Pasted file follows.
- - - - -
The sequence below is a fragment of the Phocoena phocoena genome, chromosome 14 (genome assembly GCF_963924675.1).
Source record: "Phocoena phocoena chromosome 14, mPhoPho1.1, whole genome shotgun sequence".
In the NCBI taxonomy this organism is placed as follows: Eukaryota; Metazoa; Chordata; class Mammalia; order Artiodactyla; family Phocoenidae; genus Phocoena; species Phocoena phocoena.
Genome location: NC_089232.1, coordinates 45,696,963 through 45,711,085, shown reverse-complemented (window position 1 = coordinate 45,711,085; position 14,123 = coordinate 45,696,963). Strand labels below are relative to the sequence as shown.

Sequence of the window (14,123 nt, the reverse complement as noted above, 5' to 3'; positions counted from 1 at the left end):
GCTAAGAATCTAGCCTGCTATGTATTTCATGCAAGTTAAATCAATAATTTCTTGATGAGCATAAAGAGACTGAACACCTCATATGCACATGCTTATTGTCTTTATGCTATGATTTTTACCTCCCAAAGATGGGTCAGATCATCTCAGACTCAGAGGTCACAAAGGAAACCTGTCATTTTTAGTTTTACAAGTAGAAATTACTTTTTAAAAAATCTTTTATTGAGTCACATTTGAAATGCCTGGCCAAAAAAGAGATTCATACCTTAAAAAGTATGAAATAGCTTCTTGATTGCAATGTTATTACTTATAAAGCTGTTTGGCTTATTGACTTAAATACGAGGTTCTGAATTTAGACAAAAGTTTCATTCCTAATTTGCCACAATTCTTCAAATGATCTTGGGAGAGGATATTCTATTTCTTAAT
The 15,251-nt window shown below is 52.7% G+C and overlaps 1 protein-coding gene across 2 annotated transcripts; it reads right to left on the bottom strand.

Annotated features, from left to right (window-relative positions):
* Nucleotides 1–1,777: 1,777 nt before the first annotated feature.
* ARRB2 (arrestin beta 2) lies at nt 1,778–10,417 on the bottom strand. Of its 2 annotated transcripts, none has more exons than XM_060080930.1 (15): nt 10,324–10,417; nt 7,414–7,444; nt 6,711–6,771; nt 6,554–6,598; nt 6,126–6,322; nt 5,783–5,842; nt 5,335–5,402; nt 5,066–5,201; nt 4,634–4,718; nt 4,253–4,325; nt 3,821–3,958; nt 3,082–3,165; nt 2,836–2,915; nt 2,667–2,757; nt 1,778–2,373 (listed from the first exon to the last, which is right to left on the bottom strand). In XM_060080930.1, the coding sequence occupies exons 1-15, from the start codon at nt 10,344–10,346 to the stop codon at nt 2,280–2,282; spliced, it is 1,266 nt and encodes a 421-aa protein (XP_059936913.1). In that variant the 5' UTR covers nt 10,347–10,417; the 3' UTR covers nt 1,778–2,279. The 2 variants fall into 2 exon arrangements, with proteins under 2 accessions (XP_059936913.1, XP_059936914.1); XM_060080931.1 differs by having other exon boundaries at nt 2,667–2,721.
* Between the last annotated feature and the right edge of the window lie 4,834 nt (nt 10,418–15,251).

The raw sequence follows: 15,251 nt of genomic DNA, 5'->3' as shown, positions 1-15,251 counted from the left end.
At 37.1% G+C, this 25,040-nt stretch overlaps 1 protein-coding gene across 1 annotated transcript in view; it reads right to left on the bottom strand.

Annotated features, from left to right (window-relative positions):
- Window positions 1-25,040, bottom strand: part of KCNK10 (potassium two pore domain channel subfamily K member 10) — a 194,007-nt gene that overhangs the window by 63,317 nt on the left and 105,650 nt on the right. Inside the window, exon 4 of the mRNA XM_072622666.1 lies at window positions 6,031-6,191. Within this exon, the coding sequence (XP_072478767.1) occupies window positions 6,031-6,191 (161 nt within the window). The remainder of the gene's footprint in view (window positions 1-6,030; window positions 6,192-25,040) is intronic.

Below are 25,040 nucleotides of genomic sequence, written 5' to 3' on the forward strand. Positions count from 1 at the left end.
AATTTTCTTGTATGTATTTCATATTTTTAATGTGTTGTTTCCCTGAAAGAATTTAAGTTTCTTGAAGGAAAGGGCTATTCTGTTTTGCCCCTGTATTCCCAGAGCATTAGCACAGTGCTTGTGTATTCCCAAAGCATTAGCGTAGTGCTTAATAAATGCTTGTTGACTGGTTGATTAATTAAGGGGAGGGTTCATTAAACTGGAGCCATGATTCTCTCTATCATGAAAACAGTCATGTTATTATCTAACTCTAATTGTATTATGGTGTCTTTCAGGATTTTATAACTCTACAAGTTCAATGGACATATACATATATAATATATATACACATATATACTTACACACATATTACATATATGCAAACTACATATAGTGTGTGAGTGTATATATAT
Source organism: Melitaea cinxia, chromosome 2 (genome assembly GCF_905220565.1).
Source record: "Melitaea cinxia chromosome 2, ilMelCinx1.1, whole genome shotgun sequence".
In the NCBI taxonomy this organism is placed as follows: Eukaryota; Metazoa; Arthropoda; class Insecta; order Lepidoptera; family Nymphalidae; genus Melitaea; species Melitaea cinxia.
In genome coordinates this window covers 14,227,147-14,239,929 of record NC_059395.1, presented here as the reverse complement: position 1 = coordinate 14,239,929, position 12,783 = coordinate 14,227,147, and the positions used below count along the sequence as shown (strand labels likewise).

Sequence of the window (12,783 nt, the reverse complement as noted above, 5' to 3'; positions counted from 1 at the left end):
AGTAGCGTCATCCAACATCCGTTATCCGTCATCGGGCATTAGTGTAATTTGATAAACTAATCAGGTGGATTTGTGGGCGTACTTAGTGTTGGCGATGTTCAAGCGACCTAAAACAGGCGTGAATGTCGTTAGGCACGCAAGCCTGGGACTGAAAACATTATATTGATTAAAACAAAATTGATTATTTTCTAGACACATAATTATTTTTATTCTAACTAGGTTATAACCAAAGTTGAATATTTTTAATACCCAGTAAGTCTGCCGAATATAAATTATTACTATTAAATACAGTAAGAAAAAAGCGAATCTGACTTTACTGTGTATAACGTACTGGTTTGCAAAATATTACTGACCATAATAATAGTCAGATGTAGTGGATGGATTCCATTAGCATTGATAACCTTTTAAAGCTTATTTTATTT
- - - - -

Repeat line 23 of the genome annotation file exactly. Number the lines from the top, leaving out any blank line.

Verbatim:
AGTAGCGTCATCCAACATCCGTTATCCGTCATCGGGCATTAGTGTAATTTGATAAACTAATCAGGTGGATTTGTGGGCGTACTTAGTGTTGGCGATGTTCAAGCGACCTAAAACAGGCGTGAATGTCGTTAGGCACGCAAGCCTGGGACTGAAAACATTATATTGATTAAAACAAAATTGATTATTTTCTAGACACATAATTATTTTTATTCTAACTAGGTTATAACCAAAGTTGAATATTTTTAATACCCAGTAAGTCTGCCGAATATAAATTATTACTATTAAATACAGTAAGAAAAAAGCGAATCTGACTTTACTGTGTATAACGTACTGGTTTGCAAAATATTACTGACCATAATAATAGTCAGATGTAGTGGATGGATTCCATTAGCATTGATAACCTTTTAAAGCTTATTTTATTT